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Association of cigarette smoking with organ damage in primary systemic vasculitis.

Mohammad, Aladdin LU and Segelmark, Mårten LU (2011) In Scandinavian Journal of Rheumatology 40. p.51-56
Abstract
Objectives: To study the association between late organ damage in patients with primary systemic vasculitis (PSV) and cigarette smoking. PSV included Wegener's granulomatosis (WG), microscopic polyangiitis (MPA), Churg-Strauss syndrome (CSS), and polyarteritis nodosa (PAN). Methods: The pattern and extent of organ damage according to the Vasculitis Damage Index (VDI) were analysed for 86 prevalent cases with PSV retrieved from a geographically defined population in southern Sweden (46 WG, 27 MPA, four CSS, and nine PAN). Data on clinical findings, laboratory tests, and smoking habits were collected from case records from the time of diagnosis. The patients were stratified into two main groups according to their smoking habits: smokers... (More)
Objectives: To study the association between late organ damage in patients with primary systemic vasculitis (PSV) and cigarette smoking. PSV included Wegener's granulomatosis (WG), microscopic polyangiitis (MPA), Churg-Strauss syndrome (CSS), and polyarteritis nodosa (PAN). Methods: The pattern and extent of organ damage according to the Vasculitis Damage Index (VDI) were analysed for 86 prevalent cases with PSV retrieved from a geographically defined population in southern Sweden (46 WG, 27 MPA, four CSS, and nine PAN). Data on clinical findings, laboratory tests, and smoking habits were collected from case records from the time of diagnosis. The patients were stratified into two main groups according to their smoking habits: smokers (subdivided into active and ex-smokers) and non-smokers (patients who had never smoked). Results: Data on smoking habits were available for 77 patients (90%). Thirty-three (38%) patients were categorized as smokers and 44 (51%) were non-smokers. Smoking was more common in men (61.5% vs. 23.6% in women, p = 0.001). There were no differences in smoking habits between the main diagnostic groups (WG 40% smokers, MPA 45%). Ear, nose, and throat (ENT) damage was significantly more prevalent in non-smokers (p = 0.001). Myocardial infarction (MI) and end-stage renal disease (ESRD) were more common in the current smokers (p = 0.04) than in the non-smokers. Conclusions: We found ENT damage to be significantly less prevalent in smokers. This is the first report of a possible modifying effect of cigarette smoking on the development of organ damage in PSV, but more studies are needed before any firm conclusions can be made. (Less)
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author
organization
publishing date
type
Contribution to journal
publication status
published
subject
in
Scandinavian Journal of Rheumatology
volume
40
pages
51 - 56
publisher
Taylor & Francis
external identifiers
  • wos:000287645500008
  • pmid:20858142
  • scopus:79952257618
ISSN
1502-7732
DOI
10.3109/03009742.2010.487839
language
English
LU publication?
yes
id
4fa61b6b-6b7e-4708-a6dc-124dc533c4ce (old id 1688018)
alternative location
http://www.ncbi.nlm.nih.gov/pubmed/20858142?dopt=Abstract
date added to LUP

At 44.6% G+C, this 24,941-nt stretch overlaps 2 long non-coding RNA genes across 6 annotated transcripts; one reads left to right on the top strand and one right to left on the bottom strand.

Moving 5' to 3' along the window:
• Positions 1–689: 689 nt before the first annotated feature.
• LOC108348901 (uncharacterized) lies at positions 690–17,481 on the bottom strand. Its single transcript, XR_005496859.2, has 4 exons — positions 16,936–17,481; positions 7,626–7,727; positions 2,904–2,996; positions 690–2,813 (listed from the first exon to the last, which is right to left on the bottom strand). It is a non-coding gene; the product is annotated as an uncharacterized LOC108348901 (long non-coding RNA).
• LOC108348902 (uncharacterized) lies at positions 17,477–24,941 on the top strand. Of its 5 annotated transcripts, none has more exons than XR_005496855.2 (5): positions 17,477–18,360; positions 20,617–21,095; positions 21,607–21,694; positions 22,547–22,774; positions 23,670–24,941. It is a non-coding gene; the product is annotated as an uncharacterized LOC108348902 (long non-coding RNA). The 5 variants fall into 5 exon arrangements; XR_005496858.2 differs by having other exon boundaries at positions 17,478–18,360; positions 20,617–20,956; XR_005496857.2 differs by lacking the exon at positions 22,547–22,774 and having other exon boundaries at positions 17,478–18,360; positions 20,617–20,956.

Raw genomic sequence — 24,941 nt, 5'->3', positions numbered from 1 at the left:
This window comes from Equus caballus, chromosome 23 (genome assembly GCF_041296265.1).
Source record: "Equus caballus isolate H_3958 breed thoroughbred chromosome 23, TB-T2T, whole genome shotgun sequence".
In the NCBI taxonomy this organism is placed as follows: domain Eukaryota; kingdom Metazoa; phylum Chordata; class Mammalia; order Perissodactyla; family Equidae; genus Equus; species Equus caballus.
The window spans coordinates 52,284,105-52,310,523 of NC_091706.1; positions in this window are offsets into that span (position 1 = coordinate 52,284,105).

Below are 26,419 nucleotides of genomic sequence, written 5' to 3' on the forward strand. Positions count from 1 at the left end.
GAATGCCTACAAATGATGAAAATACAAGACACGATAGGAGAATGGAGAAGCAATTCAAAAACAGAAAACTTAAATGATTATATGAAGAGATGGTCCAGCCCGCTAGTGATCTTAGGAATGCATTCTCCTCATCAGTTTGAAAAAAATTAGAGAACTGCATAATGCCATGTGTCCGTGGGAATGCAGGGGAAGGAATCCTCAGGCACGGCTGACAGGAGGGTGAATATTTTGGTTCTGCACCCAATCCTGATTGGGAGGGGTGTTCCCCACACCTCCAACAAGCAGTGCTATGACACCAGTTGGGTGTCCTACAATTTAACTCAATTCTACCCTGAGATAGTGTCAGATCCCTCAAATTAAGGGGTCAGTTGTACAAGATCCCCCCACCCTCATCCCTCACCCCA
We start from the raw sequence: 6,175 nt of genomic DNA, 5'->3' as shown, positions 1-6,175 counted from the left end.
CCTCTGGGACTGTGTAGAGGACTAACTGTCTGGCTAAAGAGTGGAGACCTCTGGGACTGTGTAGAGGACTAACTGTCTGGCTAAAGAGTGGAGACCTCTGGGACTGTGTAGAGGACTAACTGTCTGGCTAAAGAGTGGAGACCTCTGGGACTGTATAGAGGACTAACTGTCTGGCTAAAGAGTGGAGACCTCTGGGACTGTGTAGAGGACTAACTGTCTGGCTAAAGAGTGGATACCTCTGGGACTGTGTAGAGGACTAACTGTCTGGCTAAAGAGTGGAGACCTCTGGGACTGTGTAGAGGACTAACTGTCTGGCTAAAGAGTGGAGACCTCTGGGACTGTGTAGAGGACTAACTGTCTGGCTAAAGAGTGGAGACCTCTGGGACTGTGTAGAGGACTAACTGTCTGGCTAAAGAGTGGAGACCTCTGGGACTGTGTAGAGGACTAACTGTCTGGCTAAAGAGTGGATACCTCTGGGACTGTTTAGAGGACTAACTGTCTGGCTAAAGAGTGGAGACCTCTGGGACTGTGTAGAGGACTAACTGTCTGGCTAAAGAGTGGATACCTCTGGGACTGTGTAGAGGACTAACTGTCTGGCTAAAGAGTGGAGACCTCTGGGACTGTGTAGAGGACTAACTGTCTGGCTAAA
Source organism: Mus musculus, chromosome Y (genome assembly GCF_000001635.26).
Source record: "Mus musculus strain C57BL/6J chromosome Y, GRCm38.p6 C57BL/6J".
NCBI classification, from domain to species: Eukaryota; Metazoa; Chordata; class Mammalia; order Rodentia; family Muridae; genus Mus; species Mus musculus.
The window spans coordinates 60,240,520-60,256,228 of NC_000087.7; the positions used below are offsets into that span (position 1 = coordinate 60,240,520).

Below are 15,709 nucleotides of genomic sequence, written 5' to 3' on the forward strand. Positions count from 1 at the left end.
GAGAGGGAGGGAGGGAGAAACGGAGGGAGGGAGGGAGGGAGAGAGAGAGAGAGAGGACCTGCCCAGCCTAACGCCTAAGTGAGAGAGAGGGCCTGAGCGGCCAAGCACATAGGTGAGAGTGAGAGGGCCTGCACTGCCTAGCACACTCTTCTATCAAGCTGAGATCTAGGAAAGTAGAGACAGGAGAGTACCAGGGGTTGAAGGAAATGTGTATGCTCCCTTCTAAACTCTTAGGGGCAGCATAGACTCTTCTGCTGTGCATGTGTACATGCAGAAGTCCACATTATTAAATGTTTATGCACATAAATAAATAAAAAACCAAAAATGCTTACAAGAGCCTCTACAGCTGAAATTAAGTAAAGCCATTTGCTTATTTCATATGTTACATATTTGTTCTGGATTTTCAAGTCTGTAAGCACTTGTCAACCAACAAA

2010-10-06 08:04:59
date last changed
2017-01-01 03:40:21
@article{4fa61b6b-6b7e-4708-a6dc-124dc533c4ce,
  abstract     = {Objectives: To study the association between late organ damage in patients with primary systemic vasculitis (PSV) and cigarette smoking. PSV included Wegener's granulomatosis (WG), microscopic polyangiitis (MPA), Churg-Strauss syndrome (CSS), and polyarteritis nodosa (PAN). Methods: The pattern and extent of organ damage according to the Vasculitis Damage Index (VDI) were analysed for 86 prevalent cases with PSV retrieved from a geographically defined population in southern Sweden (46 WG, 27 MPA, four CSS, and nine PAN). Data on clinical findings, laboratory tests, and smoking habits were collected from case records from the time of diagnosis. The patients were stratified into two main groups according to their smoking habits: smokers (subdivided into active and ex-smokers) and non-smokers (patients who had never smoked). Results: Data on smoking habits were available for 77 patients (90%). Thirty-three (38%) patients were categorized as smokers and 44 (51%) were non-smokers. Smoking was more common in men (61.5% vs. 23.6% in women, p = 0.001). There were no differences in smoking habits between the main diagnostic groups (WG 40% smokers, MPA 45%). Ear, nose, and throat (ENT) damage was significantly more prevalent in non-smokers (p = 0.001). Myocardial infarction (MI) and end-stage renal disease (ESRD) were more common in the current smokers (p = 0.04) than in the non-smokers. Conclusions: We found ENT damage to be significantly less prevalent in smokers. This is the first report of a possible modifying effect of cigarette smoking on the development of organ damage in PSV, but more studies are needed before any firm conclusions can be made.},
  author       = {Mohammad, Aladdin and Segelmark, Mårten},
  issn         = {1502-7732},
  language     = {eng},
  pages        = {51--56},
  publisher    = {Taylor & Francis},
  series       = {Scandinavian Journal of Rheumatology},
  title        = {Association of cigarette smoking with organ damage in primary systemic vasculitis.},
  url          = {http://dx.doi.org/10.3109/03009742.2010.487839},
  volume       = {40},
  year         = {2011},
}